Will it happen?

Odds on in Brussels.

Two Europes

What could happen?

Integrationist-minded Old Europeans - France, Germany, Belgium and Luxembourg - forge federalist "hard core" with new treaty and defy liberal economic orthodoxy to pledge to preserve European social model of high tax, generous welfare benefits, sustainability and environmental protection. Northern sceptics stay out of eurozone. New eastern members waver but also stay out

The euro

French socialist leader Laurent Fabius wins 2007 presidential election; Gerhard Schröder hangs on. France, Germany and Italy run large deficits as unemployment remains high and productivity low, causing loss of competitiveness, the euro's downward drift and friction with the Netherlands, Spain, Portugal and Ireland.

Leadership

Franco-German-Belgian initiative sets up European army with HQ in Brussels as Nato splits over US reform proposals.

Britain

With a booming economy, UK stays out of the euro and the Schengen passport-free zone and roars along in outer lane of "two-speed" Europe, fighting in vain for more deregulation. Tories, under David Davis, call for withdrawal.

Enlargement

French parliament votes yes to Romania but blocks Bulgarian membership. Turkish frustration grows as negotiations bog down. There are angry protests outside EU offices in Ankara.

Will it happen?

The stuff of Elysée Palace fantasies.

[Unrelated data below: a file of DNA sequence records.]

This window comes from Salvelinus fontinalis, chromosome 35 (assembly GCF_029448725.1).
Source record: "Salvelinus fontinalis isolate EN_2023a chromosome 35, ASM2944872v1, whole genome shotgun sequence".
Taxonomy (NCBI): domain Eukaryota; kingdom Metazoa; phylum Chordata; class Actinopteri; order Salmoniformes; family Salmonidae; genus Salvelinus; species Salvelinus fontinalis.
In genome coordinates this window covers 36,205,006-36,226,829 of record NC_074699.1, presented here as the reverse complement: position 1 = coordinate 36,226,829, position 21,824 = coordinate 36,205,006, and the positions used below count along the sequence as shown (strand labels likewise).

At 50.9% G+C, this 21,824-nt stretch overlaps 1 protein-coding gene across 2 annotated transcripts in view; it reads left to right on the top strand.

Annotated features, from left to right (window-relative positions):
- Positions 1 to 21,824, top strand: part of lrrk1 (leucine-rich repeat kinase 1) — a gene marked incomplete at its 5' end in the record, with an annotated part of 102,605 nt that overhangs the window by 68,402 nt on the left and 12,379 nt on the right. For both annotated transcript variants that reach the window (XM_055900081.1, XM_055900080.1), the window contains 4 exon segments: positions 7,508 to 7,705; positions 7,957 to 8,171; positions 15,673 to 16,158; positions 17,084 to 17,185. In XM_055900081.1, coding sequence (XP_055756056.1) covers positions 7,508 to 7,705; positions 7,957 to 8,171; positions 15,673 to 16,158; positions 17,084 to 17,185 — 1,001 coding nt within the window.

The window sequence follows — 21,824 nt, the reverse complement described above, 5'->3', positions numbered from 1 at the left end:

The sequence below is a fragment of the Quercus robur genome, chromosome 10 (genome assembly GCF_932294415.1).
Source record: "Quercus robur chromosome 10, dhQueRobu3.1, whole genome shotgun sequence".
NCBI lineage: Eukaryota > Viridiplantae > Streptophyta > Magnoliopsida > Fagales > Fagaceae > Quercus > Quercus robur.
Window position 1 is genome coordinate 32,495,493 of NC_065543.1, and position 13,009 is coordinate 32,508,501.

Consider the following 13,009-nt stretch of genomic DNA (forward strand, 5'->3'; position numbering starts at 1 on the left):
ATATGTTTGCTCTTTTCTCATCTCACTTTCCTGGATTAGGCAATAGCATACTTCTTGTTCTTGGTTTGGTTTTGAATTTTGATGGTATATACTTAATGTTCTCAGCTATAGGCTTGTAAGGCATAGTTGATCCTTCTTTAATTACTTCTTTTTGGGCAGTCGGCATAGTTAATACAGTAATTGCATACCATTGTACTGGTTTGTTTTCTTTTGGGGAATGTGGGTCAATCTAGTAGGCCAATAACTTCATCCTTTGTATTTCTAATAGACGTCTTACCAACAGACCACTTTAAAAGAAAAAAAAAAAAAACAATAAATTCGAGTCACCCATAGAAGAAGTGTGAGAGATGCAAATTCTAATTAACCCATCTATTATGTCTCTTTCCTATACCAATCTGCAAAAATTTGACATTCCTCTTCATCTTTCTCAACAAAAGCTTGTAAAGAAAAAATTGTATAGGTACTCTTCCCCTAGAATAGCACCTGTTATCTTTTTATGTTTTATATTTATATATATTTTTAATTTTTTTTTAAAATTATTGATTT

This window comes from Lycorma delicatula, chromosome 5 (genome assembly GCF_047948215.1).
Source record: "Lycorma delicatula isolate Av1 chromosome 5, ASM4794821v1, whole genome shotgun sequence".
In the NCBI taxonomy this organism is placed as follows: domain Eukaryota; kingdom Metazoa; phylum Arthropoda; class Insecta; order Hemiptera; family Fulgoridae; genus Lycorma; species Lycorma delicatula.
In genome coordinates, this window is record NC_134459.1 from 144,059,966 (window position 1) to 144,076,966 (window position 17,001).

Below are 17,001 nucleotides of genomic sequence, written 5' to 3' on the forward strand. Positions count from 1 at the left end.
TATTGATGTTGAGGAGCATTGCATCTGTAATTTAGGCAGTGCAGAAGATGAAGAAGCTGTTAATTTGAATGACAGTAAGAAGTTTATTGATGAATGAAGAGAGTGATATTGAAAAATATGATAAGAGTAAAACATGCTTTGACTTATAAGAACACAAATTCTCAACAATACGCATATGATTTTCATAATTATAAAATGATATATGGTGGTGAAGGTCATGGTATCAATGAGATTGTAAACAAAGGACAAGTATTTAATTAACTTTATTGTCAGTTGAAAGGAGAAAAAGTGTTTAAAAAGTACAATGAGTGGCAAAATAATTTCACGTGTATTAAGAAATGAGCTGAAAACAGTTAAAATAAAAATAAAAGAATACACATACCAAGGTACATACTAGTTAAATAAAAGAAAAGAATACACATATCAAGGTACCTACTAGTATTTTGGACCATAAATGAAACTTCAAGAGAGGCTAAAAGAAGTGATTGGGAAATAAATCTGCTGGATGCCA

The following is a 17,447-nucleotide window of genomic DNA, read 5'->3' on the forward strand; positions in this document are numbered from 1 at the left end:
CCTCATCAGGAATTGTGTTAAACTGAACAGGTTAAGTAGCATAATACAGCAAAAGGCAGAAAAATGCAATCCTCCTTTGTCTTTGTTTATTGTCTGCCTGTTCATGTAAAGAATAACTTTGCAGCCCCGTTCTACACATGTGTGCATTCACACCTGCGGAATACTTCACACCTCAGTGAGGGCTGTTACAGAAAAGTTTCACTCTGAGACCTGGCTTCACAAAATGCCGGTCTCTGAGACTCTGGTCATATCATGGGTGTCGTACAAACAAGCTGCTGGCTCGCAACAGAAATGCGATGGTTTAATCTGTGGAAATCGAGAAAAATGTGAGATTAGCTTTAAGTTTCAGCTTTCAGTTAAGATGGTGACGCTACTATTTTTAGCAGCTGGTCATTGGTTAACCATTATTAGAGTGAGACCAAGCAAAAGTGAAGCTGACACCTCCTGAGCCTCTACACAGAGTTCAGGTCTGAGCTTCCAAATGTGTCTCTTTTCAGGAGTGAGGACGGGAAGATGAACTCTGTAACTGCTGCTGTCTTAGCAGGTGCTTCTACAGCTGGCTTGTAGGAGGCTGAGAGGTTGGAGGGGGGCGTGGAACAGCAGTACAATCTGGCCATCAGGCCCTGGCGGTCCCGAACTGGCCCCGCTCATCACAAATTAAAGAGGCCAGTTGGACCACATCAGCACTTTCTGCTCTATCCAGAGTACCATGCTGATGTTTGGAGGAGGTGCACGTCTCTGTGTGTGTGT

United States of Europe

What could happen?

Constitution quickly renegotiated to take on board French, Dutch and other concerns. Enlargement creates fully federal union of 30-plus countries. Turkey joins EU in 2015 to become the largest member state with 80 million people and more voting power than Germany. European economy becomes the world's most dynamic and competitive. Nicolas Sarkozy and Tony Blair chosen as joint presidents of EU, replaced after five years by a former president of Turkey.

The euro

Replaces US dollar as global reserve currency. Common agricultural policy scrapped as EU adopts liberal trade policies. US political commentators write doomsday scenarios about the Coming European Peril.

Leadership

European parliament, still based in Strasbourg and Brussels, votes overwhelmingly to mandate the EU president and commission to airlift European army units, using the military version of Airbus, into action to defend Turkey from CIA-backed Iraqi Kurdish forces.

Britain

Britain scraps the pound and adopts the euro. It surrenders its seat on the UN security council in favour of a common EU seat, but only after forcing a still reluctant France to follow suit.

Enlargement

Norway and Switzerland cast aside their doubts and join, as do Russia and Israel. Cyprus reunited as Turkish troops withdrawn. Algeria, Libya and Morocco apply for fast-track membership.

Will it happen?

In your dreams, Mr Delors.


Interactive guide
European Union enlargement

Special reports
European Union
The euro
France | Germany | Italy | Austria | Cyprus | Turkey
The issue explained
02.06.2005: Q&A: The French EU referendum

Useful links
Europa (EU homepage)
European parliament
Council of the European Union
European commission
European court of justice
EU committee of the regions
European Economic and Social Committee